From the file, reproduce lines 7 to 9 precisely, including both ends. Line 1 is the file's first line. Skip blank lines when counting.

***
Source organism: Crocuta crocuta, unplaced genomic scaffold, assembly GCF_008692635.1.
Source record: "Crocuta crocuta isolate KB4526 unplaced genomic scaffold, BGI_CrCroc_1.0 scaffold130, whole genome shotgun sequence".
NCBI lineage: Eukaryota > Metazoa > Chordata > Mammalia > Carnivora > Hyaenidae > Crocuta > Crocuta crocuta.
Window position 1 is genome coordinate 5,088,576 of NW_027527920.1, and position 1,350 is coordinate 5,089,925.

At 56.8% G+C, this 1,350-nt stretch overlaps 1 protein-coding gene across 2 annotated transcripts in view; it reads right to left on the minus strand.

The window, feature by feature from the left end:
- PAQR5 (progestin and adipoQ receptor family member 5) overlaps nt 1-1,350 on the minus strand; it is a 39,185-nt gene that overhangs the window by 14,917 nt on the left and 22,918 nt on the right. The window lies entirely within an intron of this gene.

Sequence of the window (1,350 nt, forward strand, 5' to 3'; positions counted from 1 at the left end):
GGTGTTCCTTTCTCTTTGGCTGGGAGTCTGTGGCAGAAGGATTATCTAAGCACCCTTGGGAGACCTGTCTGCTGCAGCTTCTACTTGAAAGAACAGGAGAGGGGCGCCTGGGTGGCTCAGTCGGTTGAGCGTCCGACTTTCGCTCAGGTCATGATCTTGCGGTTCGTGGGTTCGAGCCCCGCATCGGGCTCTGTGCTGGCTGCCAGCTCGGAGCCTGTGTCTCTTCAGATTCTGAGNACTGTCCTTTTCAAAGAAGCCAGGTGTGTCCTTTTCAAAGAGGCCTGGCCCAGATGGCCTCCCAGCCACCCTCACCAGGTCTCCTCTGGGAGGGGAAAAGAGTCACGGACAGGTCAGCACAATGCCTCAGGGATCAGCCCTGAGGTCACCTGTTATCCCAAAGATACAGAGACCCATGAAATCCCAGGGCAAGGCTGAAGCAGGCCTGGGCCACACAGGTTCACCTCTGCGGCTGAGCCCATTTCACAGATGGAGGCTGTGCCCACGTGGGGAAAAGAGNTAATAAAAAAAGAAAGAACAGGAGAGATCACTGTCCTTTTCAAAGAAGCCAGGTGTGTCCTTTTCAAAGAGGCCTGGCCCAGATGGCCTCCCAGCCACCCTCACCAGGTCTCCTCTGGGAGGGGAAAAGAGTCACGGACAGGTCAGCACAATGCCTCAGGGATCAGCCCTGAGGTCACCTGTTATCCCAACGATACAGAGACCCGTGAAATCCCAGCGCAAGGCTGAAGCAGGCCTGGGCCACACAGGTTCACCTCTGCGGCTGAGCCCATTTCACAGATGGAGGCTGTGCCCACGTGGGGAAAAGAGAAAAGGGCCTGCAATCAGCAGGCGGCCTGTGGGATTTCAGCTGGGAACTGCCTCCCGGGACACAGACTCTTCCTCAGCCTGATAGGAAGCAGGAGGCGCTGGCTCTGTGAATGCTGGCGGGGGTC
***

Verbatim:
- PAQR5 (progestin and adipoQ receptor family member 5) overlaps nt 1-1,350 on the minus strand; it is a 39,185-nt gene that overhangs the window by 14,917 nt on the left and 22,918 nt on the right. The window lies entirely within an intron of this gene.

Sequence of the window (1,350 nt, forward strand, 5' to 3'; positions counted from 1 at the left end):
GGTGTTCCTTTCTCTTTGGCTGGGAGTCTGTGGCAGAAGGATTATCTAAGCACCCTTGGGAGACCTGTCTGCTGCAGCTTCTACTTGAAAGAACAGGAGAGGGGCGCCTGGGTGGCTCAGTCGGTTGAGCGTCCGACTTTCGCTCAGGTCATGATCTTGCGGTTCGTGGGTTCGAGCCCCGCATCGGGCTCTGTGCTGGCTGCCAGCTCGGAGCCTGTGTCTCTTCAGATTCTGAGNACTGTCCTTTTCAAAGAAGCCAGGTGTGTCCTTTTCAAAGAGGCCTGGCCCAGATGGCCTCCCAGCCACCCTCACCAGGTCTCCTCTGGGAGGGGAAAAGAGTCACGGACAGGTCAGCACAATGCCTCAGGGATCAGCCCTGAGGTCACCTGTTATCCCAAAGATACAGAGACCCATGAAATCCCAGGGCAAGGCTGAAGCAGGCCTGGGCCACACAGGTTCACCTCTGCGGCTGAGCCCATTTCACAGATGGAGGCTGTGCCCACGTGGGGAAAAGAGNTAATAAAAAAAGAAAGAACAGGAGAGATCACTGTCCTTTTCAAAGAAGCCAGGTGTGTCCTTTTCAAAGAGGCCTGGCCCAGATGGCCTCCCAGCCACCCTCACCAGGTCTCCTCTGGGAGGGGAAAAGAGTCACGGACAGGTCAGCACAATGCCTCAGGGATCAGCCCTGAGGTCACCTGTTATCCCAACGATACAGAGACCCGTGAAATCCCAGCGCAAGGCTGAAGCAGGCCTGGGCCACACAGGTTCACCTCTGCGGCTGAGCCCATTTCACAGATGGAGGCTGTGCCCACGTGGGGAAAAGAGAAAAGGGCCTGCAATCAGCAGGCGGCCTGTGGGATTTCAGCTGGGAACTGCCTCCCGGGACACAGACTCTTCCTCAGCCTGATAGGAAGCAGGAGGCGCTGGCTCTGTGAATGCTGGCGGGGGTC